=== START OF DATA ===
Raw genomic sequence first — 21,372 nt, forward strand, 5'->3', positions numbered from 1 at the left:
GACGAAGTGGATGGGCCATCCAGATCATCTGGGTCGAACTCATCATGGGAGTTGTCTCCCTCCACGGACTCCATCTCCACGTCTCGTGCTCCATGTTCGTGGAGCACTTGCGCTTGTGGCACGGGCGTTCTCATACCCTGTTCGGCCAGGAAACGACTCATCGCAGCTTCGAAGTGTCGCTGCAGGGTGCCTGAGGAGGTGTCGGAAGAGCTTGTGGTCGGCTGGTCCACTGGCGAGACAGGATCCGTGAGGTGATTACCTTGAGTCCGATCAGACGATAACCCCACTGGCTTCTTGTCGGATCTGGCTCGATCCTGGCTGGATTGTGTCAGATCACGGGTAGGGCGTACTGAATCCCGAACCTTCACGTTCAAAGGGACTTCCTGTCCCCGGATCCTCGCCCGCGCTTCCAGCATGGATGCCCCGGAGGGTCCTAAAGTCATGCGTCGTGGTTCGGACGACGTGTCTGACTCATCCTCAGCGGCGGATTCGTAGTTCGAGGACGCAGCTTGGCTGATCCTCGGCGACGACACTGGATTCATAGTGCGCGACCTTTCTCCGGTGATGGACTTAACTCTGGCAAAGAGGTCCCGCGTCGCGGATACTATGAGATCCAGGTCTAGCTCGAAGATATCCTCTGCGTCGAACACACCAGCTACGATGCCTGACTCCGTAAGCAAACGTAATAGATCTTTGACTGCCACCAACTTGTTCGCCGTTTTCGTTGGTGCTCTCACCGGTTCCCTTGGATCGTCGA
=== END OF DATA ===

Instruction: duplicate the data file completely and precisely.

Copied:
Raw genomic sequence first — 21,372 nt, forward strand, 5'->3', positions numbered from 1 at the left:
GACGAAGTGGATGGGCCATCCAGATCATCTGGGTCGAACTCATCATGGGAGTTGTCTCCCTCCACGGACTCCATCTCCACGTCTCGTGCTCCATGTTCGTGGAGCACTTGCGCTTGTGGCACGGGCGTTCTCATACCCTGTTCGGCCAGGAAACGACTCATCGCAGCTTCGAAGTGTCGCTGCAGGGTGCCTGAGGAGGTGTCGGAAGAGCTTGTGGTCGGCTGGTCCACTGGCGAGACAGGATCCGTGAGGTGATTACCTTGAGTCCGATCAGACGATAACCCCACTGGCTTCTTGTCGGATCTGGCTCGATCCTGGCTGGATTGTGTCAGATCACGGGTAGGGCGTACTGAATCCCGAACCTTCACGTTCAAAGGGACTTCCTGTCCCCGGATCCTCGCCCGCGCTTCCAGCATGGATGCCCCGGAGGGTCCTAAAGTCATGCGTCGTGGTTCGGACGACGTGTCTGACTCATCCTCAGCGGCGGATTCGTAGTTCGAGGACGCAGCTTGGCTGATCCTCGGCGACGACACTGGATTCATAGTGCGCGACCTTTCTCCGGTGATGGACTTAACTCTGGCAAAGAGGTCCCGCGTCGCGGATACTATGAGATCCAGGTCTAGCTCGAAGATATCCTCTGCGTCGAACACACCAGCTACGATGCCTGACTCCGTAAGCAAACGTAATAGATCTTTGACTGCCACCAACTTGTTCGCCGTTTTCGTTGGTGCTCTCACCGGTTCCCTTGGATCGTCGA